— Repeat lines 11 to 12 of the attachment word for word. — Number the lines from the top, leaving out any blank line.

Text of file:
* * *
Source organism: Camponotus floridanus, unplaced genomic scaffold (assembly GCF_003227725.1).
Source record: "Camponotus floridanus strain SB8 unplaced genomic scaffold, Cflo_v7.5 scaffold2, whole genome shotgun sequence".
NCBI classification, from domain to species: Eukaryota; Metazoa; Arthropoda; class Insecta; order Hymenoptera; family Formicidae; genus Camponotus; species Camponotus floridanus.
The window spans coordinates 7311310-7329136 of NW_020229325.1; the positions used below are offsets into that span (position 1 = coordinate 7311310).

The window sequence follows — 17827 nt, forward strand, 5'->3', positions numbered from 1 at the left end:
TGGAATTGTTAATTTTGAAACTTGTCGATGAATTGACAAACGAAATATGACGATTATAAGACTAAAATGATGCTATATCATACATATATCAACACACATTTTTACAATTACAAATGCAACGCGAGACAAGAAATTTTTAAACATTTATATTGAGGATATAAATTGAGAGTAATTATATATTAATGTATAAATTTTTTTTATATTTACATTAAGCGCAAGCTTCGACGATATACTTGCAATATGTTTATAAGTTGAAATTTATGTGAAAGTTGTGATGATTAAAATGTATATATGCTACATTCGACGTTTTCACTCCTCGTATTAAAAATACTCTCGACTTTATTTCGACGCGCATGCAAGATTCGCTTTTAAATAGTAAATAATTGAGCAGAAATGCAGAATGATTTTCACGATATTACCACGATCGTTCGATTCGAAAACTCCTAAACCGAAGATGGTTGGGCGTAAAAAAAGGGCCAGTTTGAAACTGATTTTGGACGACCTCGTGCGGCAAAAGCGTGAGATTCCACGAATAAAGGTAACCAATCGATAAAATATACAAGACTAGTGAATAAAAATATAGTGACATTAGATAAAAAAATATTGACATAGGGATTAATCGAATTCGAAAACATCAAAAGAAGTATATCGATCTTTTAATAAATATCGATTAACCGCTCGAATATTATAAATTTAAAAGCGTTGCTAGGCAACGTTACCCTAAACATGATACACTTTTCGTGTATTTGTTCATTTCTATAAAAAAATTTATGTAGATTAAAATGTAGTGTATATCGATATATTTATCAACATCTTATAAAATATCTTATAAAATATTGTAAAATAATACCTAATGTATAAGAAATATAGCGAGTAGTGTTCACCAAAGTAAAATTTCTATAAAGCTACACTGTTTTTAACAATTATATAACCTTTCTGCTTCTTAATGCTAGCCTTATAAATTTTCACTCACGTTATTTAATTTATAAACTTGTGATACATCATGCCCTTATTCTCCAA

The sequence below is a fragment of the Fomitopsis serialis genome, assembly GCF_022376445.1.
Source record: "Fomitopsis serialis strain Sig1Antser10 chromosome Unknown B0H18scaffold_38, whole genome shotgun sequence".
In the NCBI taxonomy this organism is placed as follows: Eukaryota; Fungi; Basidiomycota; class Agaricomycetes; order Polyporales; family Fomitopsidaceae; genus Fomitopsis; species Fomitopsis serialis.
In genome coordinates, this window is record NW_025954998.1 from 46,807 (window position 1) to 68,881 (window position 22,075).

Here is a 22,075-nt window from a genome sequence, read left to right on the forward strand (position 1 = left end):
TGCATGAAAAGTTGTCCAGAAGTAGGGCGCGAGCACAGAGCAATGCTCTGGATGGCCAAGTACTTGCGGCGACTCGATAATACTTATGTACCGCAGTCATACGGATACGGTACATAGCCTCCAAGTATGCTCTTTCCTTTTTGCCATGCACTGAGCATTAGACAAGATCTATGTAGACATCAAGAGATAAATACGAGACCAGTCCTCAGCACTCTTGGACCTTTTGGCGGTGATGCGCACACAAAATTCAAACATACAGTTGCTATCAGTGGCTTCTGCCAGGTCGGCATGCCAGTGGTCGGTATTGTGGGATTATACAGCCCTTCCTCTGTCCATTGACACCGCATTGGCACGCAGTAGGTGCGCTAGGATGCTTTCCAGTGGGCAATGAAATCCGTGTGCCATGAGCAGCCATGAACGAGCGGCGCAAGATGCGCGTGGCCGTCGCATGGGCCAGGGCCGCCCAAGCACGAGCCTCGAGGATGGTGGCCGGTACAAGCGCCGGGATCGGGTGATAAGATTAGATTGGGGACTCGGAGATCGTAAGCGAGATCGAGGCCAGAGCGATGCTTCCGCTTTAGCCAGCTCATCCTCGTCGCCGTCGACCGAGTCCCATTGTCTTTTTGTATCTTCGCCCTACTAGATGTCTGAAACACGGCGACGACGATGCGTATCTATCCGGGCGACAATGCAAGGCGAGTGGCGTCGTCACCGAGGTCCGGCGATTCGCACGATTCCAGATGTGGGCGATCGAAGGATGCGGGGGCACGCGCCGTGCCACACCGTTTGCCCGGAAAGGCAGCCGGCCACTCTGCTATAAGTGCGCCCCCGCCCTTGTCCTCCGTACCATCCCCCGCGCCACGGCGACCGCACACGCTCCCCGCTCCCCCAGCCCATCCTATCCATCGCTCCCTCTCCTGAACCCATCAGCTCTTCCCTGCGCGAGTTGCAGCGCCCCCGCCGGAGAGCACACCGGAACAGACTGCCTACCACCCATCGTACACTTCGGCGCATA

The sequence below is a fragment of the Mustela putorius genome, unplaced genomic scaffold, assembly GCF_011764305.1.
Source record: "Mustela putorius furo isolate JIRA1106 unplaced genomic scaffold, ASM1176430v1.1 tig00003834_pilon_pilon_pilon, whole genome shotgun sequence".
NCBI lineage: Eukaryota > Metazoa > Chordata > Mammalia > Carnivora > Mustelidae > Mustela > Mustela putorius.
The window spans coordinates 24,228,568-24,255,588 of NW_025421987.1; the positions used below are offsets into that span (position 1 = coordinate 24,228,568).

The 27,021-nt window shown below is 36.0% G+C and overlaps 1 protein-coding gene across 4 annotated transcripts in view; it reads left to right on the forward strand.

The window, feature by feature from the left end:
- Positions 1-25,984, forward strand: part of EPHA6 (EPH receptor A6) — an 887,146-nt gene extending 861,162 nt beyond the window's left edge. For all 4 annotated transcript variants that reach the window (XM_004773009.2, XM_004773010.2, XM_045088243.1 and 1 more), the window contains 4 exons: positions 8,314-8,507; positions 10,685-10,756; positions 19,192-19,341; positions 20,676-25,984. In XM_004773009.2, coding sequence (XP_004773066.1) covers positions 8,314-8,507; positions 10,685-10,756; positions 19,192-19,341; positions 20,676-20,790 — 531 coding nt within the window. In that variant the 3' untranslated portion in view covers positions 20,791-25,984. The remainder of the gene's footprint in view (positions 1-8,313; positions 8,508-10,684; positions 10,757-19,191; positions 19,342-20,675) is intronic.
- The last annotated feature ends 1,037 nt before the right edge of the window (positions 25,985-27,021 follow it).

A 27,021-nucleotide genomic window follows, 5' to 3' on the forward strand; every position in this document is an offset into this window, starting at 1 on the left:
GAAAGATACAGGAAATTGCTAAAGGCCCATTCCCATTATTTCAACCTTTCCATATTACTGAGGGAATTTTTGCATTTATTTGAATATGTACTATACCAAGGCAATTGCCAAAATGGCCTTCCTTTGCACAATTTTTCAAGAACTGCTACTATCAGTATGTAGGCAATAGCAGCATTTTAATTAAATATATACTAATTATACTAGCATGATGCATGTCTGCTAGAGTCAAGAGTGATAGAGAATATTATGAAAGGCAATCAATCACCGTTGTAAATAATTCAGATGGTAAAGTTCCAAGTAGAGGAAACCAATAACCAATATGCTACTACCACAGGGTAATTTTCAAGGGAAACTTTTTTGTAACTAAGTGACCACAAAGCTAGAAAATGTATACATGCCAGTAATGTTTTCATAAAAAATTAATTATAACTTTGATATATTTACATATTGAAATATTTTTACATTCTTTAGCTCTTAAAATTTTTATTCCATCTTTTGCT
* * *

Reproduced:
Here is a 22,075-nt window from a genome sequence, read left to right on the forward strand (position 1 = left end):
TGCATGAAAAGTTGTCCAGAAGTAGGGCGCGAGCACAGAGCAATGCTCTGGATGGCCAAGTACTTGCGGCGACTCGATAATACTTATGTACCGCAGTCATACGGATACGGTACATAGCCTCCAAGTATGCTCTTTCCTTTTTGCCATGCACTGAGCATTAGACAAGATCTATGTAGACATCAAGAGATAAATACGAGACCAGTCCTCAGCACTCTTGGACCTTTTGGCGGTGATGCGCACACAAAATTCAAACATACAGTTGCTATCAGTGGCTTCTGCCAGGTCGGCATGCCAGTGGTCGGTATTGTGGGATTATACAGCCCTTCCTCTGTCCATTGACACCGCATTGGCACGCAGTAGGTGCGCTAGGATGCTTTCCAGTGGGCAATGAAATCCGTGTGCCATGAGCAGCCATGAACGAGCGGCGCAAGATGCGCGTGGCCGTCGCATGGGCCAGGGCCGCCCAAGCACGAGCCTCGAGGATGGTGGCCGGTACAAGCGCCGGGATCGGGTGATAAGATTAGATTGGGGACTCGGAGATCGTAAGCGAGATCGAGGCCAGAGCGATGCTTCCGCTTTAGCCAGCTCATCCTCGTCGCCGTCGACCGAGTCCCATTGTCTTTTTGTATCTTCGCCCTACTAGATGTCTGAAACACGGCGACGACGATGCGTATCTATCCGGGCGACAATGCAAGGCGAGTGGCGTCGTCACCGAGGTCCGGCGATTCGCACGATTCCAGATGTGGGCGATCGAAGGATGCGGGGGCACGCGCCGTGCCACACCGTTTGCCCGGAAAGGCAGCCGGCCACTCTGCTATAAGTGCGCCCCCGCCCTTGTCCTCCGTACCATCCCCCGCGCCACGGCGACCGCACACGCTCCCCGCTCCCCCAGCCCATCCTATCCATCGCTCCCTCTCCTGAACCCATCAGCTCTTCCCTGCGCGAGTTGCAGCGCCCCCGCCGGAGAGCACACCGGAACAGACTGCCTACCACCCATCGTACACTTCGGCGCATA